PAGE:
“Voila!” She pulled away his hands and flung her arms wide so that they hung like the twiggy tentacles of winter branches in the summer air.

Behind her the sky had faded to a creamy purple with clusters of stars like snowflakes on the sidewalk. A tiny bay dozed below and the orange lights of small villages reflected in diagonal stripes across its rippling surface. Palm trees protruded among the tiny houses casting feathery shadows and the moon hung low in the sky, radiating pearly light.

But Seth’s eyes never got that far. All he could look at was Ana.

The same thing happened wherever she took him. For Seth it wasn’t about seeing the Taj Mahal or the pyramids or Big Ben. It was about seeing Ana at the Taj Mahal, Ana at the pyramids, Ana at Big Ben. Seth loved seeing the beauty of nature and the startling unfamiliarity of foreign places but he loved Ana even more and he loved listening to her stories.



Seth was gone four months and in that time he learned that along with looking like it, Anna’s eyes entertained the same moods as the ocean. When she was cheery they were lighter and soothing, when she was cross they grew grey and tumultuous, and when she was melancholy they foamed and hissed.

But he couldn’t afford to live the life of his dreams forever. On his trip around the world, Seth’s horizons broadened, but his savings dwindled. Eventually their dismal state forced him returned home for the first time in four months.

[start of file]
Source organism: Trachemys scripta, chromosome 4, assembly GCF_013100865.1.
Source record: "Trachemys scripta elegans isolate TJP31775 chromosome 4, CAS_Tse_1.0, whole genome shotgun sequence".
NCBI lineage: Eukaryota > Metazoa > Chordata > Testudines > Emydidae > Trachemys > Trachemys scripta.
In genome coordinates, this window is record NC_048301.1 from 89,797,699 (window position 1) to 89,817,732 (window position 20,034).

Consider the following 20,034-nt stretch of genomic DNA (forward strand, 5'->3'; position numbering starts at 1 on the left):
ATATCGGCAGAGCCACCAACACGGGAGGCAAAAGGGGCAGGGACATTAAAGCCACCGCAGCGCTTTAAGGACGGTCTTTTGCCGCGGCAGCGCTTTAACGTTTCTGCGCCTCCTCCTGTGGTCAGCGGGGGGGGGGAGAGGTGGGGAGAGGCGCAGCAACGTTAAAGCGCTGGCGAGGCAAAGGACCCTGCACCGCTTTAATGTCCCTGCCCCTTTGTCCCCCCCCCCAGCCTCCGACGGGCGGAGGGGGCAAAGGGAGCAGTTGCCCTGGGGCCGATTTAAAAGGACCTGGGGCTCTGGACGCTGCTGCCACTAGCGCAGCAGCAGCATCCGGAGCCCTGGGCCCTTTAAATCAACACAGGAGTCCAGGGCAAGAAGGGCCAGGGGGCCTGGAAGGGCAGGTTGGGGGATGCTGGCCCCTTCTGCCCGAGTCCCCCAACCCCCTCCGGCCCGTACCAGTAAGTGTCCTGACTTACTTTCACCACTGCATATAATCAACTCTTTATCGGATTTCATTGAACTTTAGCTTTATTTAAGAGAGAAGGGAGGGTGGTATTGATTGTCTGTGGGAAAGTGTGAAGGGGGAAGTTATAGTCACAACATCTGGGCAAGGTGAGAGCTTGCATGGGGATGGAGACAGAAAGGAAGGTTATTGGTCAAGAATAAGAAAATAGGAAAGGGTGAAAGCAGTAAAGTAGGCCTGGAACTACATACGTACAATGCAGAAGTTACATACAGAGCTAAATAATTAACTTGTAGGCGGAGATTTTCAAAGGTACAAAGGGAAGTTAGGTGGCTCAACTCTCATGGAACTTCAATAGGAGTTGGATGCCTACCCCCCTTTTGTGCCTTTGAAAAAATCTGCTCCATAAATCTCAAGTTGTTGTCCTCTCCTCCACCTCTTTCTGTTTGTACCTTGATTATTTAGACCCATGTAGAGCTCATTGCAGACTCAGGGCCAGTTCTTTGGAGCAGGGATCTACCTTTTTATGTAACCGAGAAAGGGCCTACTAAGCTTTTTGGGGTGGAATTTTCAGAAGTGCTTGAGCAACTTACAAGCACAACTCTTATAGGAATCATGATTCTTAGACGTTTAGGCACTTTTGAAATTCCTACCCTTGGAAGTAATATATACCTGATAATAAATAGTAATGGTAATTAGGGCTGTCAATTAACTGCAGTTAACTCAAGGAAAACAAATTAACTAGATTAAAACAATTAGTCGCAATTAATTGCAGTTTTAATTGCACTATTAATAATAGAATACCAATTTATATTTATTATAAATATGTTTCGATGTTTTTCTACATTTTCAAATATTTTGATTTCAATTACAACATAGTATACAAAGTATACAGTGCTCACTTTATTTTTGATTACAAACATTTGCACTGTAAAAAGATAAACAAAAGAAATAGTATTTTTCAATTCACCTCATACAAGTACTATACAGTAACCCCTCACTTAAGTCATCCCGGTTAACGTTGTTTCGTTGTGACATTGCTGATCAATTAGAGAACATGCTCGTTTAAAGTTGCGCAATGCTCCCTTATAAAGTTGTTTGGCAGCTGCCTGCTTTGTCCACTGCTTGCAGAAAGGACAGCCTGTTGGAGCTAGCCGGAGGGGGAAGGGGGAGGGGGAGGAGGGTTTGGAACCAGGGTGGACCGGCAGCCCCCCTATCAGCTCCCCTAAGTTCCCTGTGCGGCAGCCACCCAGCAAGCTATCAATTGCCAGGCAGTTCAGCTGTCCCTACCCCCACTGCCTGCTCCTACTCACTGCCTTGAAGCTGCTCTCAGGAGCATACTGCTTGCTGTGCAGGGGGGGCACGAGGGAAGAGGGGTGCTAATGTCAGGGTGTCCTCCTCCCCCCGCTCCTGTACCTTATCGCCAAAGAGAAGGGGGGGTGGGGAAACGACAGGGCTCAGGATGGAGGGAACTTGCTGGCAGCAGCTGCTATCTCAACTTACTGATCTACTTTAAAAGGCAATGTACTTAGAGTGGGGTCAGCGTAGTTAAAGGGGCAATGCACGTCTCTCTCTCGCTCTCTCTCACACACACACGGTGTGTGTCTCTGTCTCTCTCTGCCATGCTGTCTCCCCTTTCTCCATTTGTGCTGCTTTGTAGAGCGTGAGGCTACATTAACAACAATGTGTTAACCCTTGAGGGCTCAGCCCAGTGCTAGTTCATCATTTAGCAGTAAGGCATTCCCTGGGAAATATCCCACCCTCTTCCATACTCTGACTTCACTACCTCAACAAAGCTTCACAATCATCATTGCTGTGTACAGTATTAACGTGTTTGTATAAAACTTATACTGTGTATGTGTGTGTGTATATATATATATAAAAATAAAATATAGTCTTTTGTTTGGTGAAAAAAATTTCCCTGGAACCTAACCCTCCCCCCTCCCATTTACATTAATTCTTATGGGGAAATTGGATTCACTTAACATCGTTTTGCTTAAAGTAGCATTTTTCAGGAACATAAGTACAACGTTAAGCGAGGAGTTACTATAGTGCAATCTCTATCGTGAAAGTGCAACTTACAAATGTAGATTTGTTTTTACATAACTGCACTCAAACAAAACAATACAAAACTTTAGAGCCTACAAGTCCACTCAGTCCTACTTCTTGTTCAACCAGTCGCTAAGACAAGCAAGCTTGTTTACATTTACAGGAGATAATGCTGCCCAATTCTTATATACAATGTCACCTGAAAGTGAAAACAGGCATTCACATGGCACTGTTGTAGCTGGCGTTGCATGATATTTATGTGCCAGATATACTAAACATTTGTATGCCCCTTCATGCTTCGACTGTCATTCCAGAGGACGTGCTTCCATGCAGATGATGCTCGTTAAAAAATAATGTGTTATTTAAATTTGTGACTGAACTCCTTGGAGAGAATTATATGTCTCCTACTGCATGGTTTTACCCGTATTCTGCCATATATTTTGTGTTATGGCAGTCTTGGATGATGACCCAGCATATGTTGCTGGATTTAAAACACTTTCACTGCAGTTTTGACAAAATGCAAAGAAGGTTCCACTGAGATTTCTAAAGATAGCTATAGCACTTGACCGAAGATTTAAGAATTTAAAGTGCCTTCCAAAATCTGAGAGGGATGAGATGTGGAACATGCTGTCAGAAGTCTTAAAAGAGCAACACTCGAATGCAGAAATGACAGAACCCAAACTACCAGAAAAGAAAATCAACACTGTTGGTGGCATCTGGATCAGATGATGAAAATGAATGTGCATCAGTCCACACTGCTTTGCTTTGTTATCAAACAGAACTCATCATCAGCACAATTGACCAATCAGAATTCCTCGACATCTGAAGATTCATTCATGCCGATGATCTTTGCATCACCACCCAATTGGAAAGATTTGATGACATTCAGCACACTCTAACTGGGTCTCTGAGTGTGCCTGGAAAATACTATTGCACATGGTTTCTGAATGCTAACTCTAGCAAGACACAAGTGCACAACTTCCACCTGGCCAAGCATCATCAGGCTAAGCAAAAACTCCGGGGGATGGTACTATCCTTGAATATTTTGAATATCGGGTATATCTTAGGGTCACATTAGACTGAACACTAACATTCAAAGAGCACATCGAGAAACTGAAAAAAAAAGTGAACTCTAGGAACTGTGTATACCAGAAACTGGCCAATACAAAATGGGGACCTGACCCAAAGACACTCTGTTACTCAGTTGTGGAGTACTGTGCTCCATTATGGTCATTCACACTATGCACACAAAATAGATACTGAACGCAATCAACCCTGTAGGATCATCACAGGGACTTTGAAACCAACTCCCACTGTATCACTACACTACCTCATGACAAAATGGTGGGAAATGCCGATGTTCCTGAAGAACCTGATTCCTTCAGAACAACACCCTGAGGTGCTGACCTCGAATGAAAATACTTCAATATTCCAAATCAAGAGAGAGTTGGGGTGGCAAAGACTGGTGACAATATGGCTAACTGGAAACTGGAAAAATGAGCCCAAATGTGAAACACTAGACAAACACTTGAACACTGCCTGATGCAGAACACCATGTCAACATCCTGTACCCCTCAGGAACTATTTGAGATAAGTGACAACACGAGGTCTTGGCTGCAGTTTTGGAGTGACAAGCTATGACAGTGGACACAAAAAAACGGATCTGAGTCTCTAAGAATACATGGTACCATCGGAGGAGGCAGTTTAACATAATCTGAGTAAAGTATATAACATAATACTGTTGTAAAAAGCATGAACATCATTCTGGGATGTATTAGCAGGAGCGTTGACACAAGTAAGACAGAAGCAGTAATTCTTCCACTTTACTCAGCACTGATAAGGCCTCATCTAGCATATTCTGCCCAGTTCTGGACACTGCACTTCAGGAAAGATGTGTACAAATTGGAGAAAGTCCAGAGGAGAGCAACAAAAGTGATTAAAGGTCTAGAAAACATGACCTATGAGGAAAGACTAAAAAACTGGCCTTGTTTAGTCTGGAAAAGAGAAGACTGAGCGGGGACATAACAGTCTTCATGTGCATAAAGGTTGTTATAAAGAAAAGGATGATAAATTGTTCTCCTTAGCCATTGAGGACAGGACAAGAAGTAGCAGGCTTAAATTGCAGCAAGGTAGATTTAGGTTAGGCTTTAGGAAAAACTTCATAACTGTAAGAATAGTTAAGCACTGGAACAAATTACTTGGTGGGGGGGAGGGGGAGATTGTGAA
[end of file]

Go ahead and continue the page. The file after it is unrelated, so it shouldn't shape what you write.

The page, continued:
“Oh you’re back,” said his mother when she saw him. It seemed to Seth that she hadn’t moved once from the time he’d left her there four months since. His whole life had changed and here she was, still sitting in her armchair and still smoking.



Almost ten years later in his tiny apartment he looked at his framed photos and wondered where Ana was now— Chile or Vietnam or England?

Once she had been his whole life. Now he was lucky to get a strained email once in a while: Hey, Seth! Peru’s Great! Hope you’re well! She didn’t even sign them “love” anymore.

Seth missed her and her ocean eyes but he was stuck in the most densely populated splinter of land in America without either of them. He hated New York but living in his old house by the ocean had been unbearable. He would continually find himself staring out the window at the ceaseless waves. He would continually find himself thinking about Ana. He spent a few months floating, looking for a place to live where he could make money and avoid all reminders of the best time in his life.

New York wasn’t the cheapest place to live and it certainly wasn’t the most pleasant but Seth would have hated living anywhere. There is no escape from reminders of lost happiness. New York, he figured, is a big city. New York has lots of airports. Maybe someday Ana would write him a real email or even call and maybe someday she would come see him. But until then, Seth would spend his time with documents instead of people and drive himself crazy remembering.
`
A small seashell rested beside the photos on his nightstand. He’d taken it with him when he left home. He touched it fondly, turned off the light, and fell asleep.

That night Seth dreamt of the ocean as he often did. He saw the gradual ebb and flow of the tide, the sun’s orange reflection, the foaming crests of the waves. In Seth’s dream the waves seemed to watch him. He could feel their gaze.

A car alarm woke him at midnight.

He reached through the darkness to pick up his shell and held it to his ear. He didn’t hear anything.